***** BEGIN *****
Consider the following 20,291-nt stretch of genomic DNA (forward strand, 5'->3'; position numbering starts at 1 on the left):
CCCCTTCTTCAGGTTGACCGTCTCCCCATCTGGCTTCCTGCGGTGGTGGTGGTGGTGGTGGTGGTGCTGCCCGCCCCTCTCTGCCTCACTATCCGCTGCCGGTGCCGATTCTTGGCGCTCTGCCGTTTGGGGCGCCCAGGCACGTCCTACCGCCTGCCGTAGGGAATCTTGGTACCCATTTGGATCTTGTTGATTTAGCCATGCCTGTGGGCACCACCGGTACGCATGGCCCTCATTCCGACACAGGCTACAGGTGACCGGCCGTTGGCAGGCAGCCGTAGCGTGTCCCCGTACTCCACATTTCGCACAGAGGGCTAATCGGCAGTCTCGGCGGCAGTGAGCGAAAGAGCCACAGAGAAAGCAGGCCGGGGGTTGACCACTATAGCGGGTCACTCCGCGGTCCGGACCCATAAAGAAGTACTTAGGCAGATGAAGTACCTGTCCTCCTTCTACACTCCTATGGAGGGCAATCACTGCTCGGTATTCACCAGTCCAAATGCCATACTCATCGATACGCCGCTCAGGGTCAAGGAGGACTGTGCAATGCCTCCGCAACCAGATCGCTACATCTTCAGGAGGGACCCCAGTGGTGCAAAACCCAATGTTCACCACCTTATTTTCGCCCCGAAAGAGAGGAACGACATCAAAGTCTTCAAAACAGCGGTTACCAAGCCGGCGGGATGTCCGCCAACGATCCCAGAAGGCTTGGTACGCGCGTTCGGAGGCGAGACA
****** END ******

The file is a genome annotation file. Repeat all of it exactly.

Consider the following 20,291-nt stretch of genomic DNA (forward strand, 5'->3'; position numbering starts at 1 on the left):
CCCCTTCTTCAGGTTGACCGTCTCCCCATCTGGCTTCCTGCGGTGGTGGTGGTGGTGGTGGTGGTGCTGCCCGCCCCTCTCTGCCTCACTATCCGCTGCCGGTGCCGATTCTTGGCGCTCTGCCGTTTGGGGCGCCCAGGCACGTCCTACCGCCTGCCGTAGGGAATCTTGGTACCCATTTGGATCTTGTTGATTTAGCCATGCCTGTGGGCACCACCGGTACGCATGGCCCTCATTCCGACACAGGCTACAGGTGACCGGCCGTTGGCAGGCAGCCGTAGCGTGTCCCCGTACTCCACATTTCGCACAGAGGGCTAATCGGCAGTCTCGGCGGCAGTGAGCGAAAGAGCCACAGAGAAAGCAGGCCGGGGGTTGACCACTATAGCGGGTCACTCCGCGGTCCGGACCCATAAAGAAGTACTTAGGCAGATGAAGTACCTGTCCTCCTTCTACACTCCTATGGAGGGCAATCACTGCTCGGTATTCACCAGTCCAAATGCCATACTCATCGATACGCCGCTCAGGGTCAAGGAGGACTGTGCAATGCCTCCGCAACCAGATCGCTACATCTTCAGGAGGGACCCCAGTGGTGCAAAACCCAATGTTCACCACCTTATTTTCGCCCCGAAAGAGAGGAACGACATCAAAGTCTTCAAAACAGCGGTTACCAAGCCGGCGGGATGTCCGCCAACGATCCCAGAAGGCTTGGTACGCGCGTTCGGAGGCGAGACA